The Stratospheric Observatory for Infrared Astronomy, or SOFIA, began its fourth annual cycle of science flights on February 3, 2016.
SOFIA is a heavily modified Boeing 74SP jetliner that carries a 100-inch (2.5-meter) telescope to altitudes between 39,000 to 45,000 feet (12 to 14 km), above more than 99 percent of Earth's atmospheric water vapor, giving astronomers the ability to study celestial objects at infrared wavelengths that cannot be seen from ground-based observatories.
Erick Young, SOFIA’s Science Mission Operations Director, said, “During the Feb. 3 flight, the target objects ranged from a young planetary system around the naked-eye star Vega, only 25 light years from us, to a colicky infant star 1,500 light years away in the Orion star forming region, to a supermassive black hole hidden behind dense dust clouds in the center of a galaxy at a distance of 170 million light years.” Scientists from the University of Georgia, University of Arizona, University of Texas at San Antonio, and the Space Telescope Science Institute in Baltimore, plus their collaborators from institutions in the United States and Europe, obtained data using the FORCAST infrared camera and spectrometer mounted on SOFIA’s telescope.
Pamela Marcum, NASA's SOFIA Project Scientist, said, "Plans for Cycle 4 include 106 flights with more than 550 hours of science observations between now and the end of January 2017. Those research projects span the full gamut of astronomical topics including planets, moons, asteroids and comets in our solar system; star and planet formation; extrasolar planets and the evolution of planetary systems; the interstellar medium and interstellar chemistry; the nucleus of the Milky Way galaxy, and nearby normal and active galaxies.” SOFIA’s suite of seven cameras, spectrometers, and high-speed photometers will be joined by the HAWC+ far-infrared camera and polarimeter that will be commissioned in two phases during 2016. A list of the selected SOFIA Cycle 4 programs is available on the results page.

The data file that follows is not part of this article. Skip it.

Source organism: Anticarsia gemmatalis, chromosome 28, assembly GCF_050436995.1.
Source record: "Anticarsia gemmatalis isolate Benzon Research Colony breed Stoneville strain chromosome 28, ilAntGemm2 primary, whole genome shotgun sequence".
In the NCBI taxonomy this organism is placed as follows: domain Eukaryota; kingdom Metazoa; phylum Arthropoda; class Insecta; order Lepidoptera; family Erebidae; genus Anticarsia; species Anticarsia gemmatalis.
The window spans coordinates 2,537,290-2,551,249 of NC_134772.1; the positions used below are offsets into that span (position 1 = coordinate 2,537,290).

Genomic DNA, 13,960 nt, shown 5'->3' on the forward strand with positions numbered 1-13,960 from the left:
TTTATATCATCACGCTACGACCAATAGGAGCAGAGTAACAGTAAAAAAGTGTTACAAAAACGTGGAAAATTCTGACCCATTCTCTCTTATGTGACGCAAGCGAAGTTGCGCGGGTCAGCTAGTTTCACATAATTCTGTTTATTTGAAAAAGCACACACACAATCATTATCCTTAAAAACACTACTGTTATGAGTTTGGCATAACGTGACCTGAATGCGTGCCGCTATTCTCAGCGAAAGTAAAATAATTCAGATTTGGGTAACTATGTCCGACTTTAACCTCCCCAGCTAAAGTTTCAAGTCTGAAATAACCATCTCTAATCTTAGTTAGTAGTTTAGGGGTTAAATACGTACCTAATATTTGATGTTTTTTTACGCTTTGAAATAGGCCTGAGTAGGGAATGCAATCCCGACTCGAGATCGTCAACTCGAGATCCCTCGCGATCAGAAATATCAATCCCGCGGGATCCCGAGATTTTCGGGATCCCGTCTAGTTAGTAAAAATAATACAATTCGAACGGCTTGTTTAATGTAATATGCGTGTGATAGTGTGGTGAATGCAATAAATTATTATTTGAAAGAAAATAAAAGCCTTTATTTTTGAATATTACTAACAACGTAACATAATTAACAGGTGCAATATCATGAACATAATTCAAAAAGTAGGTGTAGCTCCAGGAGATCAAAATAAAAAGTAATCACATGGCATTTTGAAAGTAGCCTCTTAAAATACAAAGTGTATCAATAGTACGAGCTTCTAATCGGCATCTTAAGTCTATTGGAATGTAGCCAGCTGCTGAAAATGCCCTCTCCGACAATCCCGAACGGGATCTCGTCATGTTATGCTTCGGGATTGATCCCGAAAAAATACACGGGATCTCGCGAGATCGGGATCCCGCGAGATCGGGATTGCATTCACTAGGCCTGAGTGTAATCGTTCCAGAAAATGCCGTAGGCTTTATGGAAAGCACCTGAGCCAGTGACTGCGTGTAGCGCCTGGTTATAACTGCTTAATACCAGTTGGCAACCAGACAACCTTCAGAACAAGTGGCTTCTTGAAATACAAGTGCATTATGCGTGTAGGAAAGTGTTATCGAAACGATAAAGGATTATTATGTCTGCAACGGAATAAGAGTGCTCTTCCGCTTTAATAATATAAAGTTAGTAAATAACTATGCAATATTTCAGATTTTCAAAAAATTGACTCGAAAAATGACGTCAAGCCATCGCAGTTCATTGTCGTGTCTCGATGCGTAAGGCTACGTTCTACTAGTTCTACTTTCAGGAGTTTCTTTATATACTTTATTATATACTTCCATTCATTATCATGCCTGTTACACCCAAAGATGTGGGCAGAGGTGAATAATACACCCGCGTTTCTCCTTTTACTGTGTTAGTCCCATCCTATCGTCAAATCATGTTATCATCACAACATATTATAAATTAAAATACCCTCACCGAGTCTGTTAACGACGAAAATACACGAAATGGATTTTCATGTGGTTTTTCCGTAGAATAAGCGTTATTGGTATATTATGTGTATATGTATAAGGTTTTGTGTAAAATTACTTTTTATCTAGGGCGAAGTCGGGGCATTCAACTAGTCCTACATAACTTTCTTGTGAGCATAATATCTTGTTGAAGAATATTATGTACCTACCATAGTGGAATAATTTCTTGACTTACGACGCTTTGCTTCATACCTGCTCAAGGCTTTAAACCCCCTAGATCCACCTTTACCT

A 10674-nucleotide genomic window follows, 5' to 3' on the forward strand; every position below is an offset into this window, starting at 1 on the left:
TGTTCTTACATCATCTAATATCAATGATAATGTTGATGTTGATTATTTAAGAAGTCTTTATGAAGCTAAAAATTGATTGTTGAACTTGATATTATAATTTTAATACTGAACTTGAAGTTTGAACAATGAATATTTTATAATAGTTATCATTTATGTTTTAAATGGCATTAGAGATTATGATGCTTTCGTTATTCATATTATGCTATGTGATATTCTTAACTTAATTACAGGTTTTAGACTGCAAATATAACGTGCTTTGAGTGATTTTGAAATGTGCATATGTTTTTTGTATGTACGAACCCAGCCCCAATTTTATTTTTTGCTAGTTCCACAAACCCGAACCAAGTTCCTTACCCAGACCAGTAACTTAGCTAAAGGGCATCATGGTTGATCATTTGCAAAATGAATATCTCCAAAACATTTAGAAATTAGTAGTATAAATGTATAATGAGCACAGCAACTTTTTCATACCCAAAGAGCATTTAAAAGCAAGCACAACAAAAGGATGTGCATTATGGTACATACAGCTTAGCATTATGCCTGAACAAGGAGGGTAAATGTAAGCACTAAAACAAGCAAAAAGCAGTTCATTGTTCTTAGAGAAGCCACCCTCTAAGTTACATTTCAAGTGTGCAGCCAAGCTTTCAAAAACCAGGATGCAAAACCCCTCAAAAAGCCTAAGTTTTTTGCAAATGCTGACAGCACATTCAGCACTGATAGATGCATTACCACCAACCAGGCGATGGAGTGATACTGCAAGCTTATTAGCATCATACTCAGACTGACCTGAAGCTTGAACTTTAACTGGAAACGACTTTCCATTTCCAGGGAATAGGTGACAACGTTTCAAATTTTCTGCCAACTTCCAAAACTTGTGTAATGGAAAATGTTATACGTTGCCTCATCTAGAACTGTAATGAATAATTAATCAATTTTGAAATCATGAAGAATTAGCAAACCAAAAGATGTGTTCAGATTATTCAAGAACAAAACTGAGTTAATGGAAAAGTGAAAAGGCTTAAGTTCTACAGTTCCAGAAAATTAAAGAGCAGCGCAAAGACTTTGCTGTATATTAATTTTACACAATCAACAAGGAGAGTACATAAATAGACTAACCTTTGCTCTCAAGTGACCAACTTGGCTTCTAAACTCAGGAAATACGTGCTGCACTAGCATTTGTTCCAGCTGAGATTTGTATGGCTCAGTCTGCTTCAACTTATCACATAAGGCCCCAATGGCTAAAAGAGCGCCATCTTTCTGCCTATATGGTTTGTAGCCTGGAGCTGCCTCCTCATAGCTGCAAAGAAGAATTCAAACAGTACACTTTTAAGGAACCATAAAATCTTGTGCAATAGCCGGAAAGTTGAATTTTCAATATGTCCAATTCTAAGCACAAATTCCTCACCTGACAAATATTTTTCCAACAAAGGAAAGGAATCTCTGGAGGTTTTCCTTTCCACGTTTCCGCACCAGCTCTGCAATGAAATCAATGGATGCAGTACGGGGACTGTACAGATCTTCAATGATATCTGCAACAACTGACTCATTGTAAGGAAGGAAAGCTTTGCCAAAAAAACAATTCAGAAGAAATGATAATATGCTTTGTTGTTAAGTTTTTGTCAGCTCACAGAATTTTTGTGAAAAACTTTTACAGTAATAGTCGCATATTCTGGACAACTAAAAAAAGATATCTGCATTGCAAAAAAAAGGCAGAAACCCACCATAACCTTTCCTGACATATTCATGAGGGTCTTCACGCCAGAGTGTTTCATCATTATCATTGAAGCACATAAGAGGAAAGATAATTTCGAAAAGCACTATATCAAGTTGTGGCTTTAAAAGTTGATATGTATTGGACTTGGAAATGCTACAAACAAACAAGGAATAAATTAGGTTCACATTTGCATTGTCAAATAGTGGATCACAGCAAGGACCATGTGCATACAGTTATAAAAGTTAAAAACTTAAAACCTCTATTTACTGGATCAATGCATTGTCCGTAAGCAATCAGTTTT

The SOFIA observatory is scheduled to deploy to the Southern Hemisphere for seven weeks in June-July 2016, with 24 science flights planned from a base at Christchurch, New Zealand. There, scientists will have the opportunity to observe areas of interest such as the Galactic Center and other parts of the Milky Way that are not visible or difficult to observe from the Northern Hemisphere.
SOFIA is a joint project of NASA and the German Aerospace Center (DLR). The aircraft is based at NASA Armstrong Flight Research Center's facility in Palmdale, California. NASA's Ames Research Center in Moffett Field, California, manages the SOFIA science and mission operations in cooperation with the Universities Space Research Association (USRA) headquartered in Columbia, Maryland, and the German SOFIA Institute (DSI) at the University of Stuttgart.